There is still more to learn about the human papillomavirus (HPV) and its connection to cancer. This virus is considered the most common sexually transmitted disease.
Medical Advisor Ana María Guevara Zambrano, Obgyn
Confusion persists both among the general population and healthcare professionals about this virus, sometimes leading to false alarms and causing more than just a few people to panic before it is necessary to do so. The first mistake we make is thinking that the human papillomavirus (HPV) is an issue that just affects females. This virus attacks both men and women equally through microtraumas that occur during sexual intercourse. Whether contact is oral, vaginal or anal, is all that is needed for this virus to be transmitted from one person to another is mucus and skin.
Currently, HPV is considered the most common sexually transmitted disease. Ana María Guevara Zambrano, OBGYN and colposcopist at the Pablo Tobón Uribe Hospital, states that 80% of sexually active couples will develop some manifestation of this virus at some point throughout their lives. But how can you identify it? This virus nearly always appears in the genital area, which is why initial symptoms appear there: genital warts, abnormal pap smears, pruritus (itchiness) and a bad odor.
Another important tidbit. Ninety percent of infections heal on their own without medical intervention. Some people will not even know they were ever infected because the virus is silent at first and does not show any symptoms. It can even take between five and ten years for the first symptoms to appear. The remaining 10% of infections can lead to precancerous lesions and cancer, “This depends on the individual’s immune system and the type of virus that was transmitted, depending on whether it is high or low risk,” Guevara clarifies. This disproves yet another myth: being infected with the virus does not mean that you have cancer, as it can take years for HPV to develop into cancer.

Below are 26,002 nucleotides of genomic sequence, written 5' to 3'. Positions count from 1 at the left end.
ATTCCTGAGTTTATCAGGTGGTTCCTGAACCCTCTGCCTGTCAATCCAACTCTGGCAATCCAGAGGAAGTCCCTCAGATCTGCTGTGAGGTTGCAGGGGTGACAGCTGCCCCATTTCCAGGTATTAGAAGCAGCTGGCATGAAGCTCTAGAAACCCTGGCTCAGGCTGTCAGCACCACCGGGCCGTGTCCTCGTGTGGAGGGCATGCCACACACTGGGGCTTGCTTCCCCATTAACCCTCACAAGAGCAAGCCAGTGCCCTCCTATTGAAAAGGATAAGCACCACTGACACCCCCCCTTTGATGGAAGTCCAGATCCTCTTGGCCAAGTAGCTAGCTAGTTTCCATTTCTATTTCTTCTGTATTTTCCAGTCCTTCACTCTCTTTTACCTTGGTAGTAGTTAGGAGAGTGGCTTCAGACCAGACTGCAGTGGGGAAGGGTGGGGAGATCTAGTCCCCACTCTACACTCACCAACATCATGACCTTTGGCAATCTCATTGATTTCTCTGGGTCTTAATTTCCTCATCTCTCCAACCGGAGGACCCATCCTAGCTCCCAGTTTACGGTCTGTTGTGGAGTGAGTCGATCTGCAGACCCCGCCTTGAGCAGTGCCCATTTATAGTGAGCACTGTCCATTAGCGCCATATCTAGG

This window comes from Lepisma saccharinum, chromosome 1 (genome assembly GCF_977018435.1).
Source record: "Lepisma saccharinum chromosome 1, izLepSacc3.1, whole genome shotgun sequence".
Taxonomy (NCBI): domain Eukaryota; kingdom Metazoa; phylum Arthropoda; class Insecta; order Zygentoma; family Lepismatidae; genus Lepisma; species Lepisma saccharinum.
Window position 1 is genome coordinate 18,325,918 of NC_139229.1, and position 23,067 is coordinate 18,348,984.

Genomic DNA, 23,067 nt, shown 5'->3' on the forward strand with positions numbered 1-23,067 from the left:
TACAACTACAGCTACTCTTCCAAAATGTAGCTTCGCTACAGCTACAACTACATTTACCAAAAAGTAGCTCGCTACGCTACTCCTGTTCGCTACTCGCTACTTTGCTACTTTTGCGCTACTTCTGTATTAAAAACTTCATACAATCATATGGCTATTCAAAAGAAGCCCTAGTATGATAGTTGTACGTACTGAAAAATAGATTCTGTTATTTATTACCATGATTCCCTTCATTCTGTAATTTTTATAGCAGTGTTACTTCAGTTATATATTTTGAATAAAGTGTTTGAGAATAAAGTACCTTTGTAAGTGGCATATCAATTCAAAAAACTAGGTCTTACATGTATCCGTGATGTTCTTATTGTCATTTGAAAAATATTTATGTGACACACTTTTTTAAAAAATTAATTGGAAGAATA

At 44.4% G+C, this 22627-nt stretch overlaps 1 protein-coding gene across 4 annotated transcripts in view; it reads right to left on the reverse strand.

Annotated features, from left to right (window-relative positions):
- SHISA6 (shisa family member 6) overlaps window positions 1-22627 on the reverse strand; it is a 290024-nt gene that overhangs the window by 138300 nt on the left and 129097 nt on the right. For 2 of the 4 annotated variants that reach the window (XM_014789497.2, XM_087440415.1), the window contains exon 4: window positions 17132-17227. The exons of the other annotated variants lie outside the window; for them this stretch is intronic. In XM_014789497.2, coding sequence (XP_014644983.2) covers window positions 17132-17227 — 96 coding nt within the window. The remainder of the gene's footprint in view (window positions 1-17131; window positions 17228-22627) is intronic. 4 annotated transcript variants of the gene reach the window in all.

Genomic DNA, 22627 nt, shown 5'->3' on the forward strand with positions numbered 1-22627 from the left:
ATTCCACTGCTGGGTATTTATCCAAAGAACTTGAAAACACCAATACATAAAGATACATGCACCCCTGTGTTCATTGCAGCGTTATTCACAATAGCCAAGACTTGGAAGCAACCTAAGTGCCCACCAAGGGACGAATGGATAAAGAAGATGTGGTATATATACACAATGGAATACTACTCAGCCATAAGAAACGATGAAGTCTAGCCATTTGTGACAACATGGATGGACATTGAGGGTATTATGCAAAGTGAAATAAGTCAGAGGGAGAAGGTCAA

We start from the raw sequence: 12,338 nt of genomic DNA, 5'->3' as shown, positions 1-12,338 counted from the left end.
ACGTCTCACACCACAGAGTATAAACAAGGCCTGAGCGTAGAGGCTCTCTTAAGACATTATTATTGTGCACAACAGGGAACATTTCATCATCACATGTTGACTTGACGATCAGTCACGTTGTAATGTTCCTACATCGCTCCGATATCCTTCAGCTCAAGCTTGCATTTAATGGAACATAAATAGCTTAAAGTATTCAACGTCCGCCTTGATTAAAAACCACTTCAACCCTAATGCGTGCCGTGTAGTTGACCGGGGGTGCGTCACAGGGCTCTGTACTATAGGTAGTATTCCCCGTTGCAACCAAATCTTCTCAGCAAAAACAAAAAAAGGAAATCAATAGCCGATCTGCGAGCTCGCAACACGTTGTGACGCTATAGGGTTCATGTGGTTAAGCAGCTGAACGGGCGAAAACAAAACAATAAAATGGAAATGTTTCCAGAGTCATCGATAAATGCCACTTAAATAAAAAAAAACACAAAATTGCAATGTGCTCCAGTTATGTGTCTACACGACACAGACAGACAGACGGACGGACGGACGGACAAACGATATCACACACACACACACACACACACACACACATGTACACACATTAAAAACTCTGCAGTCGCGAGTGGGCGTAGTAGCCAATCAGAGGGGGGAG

There are many strands of the virus
According to the U.S. National Cancer Institute, there are more than 200 types of HPV, about 40 of which affect the genitals. Sexually transmitted HPV is divided into two categories: low-risk HPV (which causes genital warts), and high-risk HPV, which can cause different types of cancer (cervical cancer, anal cancer, oral and throat cancer, vulvar cancer, vaginal cancer and penile cancer).
As the U.S. National Library of Medicine explains, “Most HPV infections go away within 2 to 3 years and do not cause cancer. Some HPV infections, however, can persist for many years. Those infections can lead to cell changes that, if not treated, may become cancerous.”
How can it be prevented from turning into cancer? For women, pap smears can detect changes in the cervix, which can later turn into cancer if they are undetected. HPV tests can also help diagnose the disease.
What about the vaccine?
Guevara states that despite the boom of adverse effects that have been attributed to the vaccine, this type of immunization does not represent a threat to those who receive it, “Before becoming sexually active, all girls should receive this vaccine as a method of prevention. It is important to clarify that just because you are administered the vaccine, does not mean that it will fight the virus or that you will never catch the virus. The vaccine can only provide a certain percentage of protection and the earlier it is administered, the more capable the immune system will be of producing antibodies that prevent an infection from developing.”
The FDA indicates that this vaccine was approved to be used on women between ages 9 and 26 to prevent cervical, vulvar, vaginal and anal cancers caused by HPV, as well as precancerous lesions. It was also approved to be used on men to prevent anal cancer, precancerous anal lesions and genital warts caused by HPV.
Getting vaccinated is a method of protection that of course has greater results when it is applied on populations that have yet to become sexually active.
A pap smear is a tool that can help detect the warning signs of HPV on women. Performing this exam regularly is a key method of prevention.